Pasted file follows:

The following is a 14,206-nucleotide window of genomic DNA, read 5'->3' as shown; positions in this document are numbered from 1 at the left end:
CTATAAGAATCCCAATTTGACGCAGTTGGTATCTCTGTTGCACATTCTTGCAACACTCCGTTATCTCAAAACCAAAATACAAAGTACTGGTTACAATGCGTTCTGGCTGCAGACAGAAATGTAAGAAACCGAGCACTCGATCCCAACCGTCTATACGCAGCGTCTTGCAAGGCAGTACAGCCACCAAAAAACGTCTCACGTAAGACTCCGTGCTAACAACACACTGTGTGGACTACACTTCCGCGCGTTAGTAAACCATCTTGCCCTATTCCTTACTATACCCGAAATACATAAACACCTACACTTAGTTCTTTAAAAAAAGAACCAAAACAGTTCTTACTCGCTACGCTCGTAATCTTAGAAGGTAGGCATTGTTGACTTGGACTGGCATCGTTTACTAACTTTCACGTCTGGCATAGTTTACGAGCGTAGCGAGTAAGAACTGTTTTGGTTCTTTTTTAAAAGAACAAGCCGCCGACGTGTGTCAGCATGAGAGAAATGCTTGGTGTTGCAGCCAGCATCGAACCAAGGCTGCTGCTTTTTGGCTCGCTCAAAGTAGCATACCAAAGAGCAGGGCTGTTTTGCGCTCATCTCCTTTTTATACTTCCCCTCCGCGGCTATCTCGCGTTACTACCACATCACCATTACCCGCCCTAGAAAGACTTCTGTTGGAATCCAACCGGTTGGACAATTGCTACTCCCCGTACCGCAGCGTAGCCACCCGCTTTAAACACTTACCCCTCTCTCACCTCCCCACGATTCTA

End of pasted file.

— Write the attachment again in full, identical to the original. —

The following is a 14,206-nucleotide window of genomic DNA, read 5'->3' as shown; positions in this document are numbered from 1 at the left end:
CTATAAGAATCCCAATTTGACGCAGTTGGTATCTCTGTTGCACATTCTTGCAACACTCCGTTATCTCAAAACCAAAATACAAAGTACTGGTTACAATGCGTTCTGGCTGCAGACAGAAATGTAAGAAACCGAGCACTCGATCCCAACCGTCTATACGCAGCGTCTTGCAAGGCAGTACAGCCACCAAAAAACGTCTCACGTAAGACTCCGTGCTAACAACACACTGTGTGGACTACACTTCCGCGCGTTAGTAAACCATCTTGCCCTATTCCTTACTATACCCGAAATACATAAACACCTACACTTAGTTCTTTAAAAAAAGAACCAAAACAGTTCTTACTCGCTACGCTCGTAATCTTAGAAGGTAGGCATTGTTGACTTGGACTGGCATCGTTTACTAACTTTCACGTCTGGCATAGTTTACGAGCGTAGCGAGTAAGAACTGTTTTGGTTCTTTTTTAAAAGAACAAGCCGCCGACGTGTGTCAGCATGAGAGAAATGCTTGGTGTTGCAGCCAGCATCGAACCAAGGCTGCTGCTTTTTGGCTCGCTCAAAGTAGCATACCAAAGAGCAGGGCTGTTTTGCGCTCATCTCCTTTTTATACTTCCCCTCCGCGGCTATCTCGCGTTACTACCACATCACCATTACCCGCCCTAGAAAGACTTCTGTTGGAATCCAACCGGTTGGACAATTGCTACTCCCCGTACCGCAGCGTAGCCACCCGCTTTAAACACTTACCCCTCTCTCACCTCCCCACGATTCTA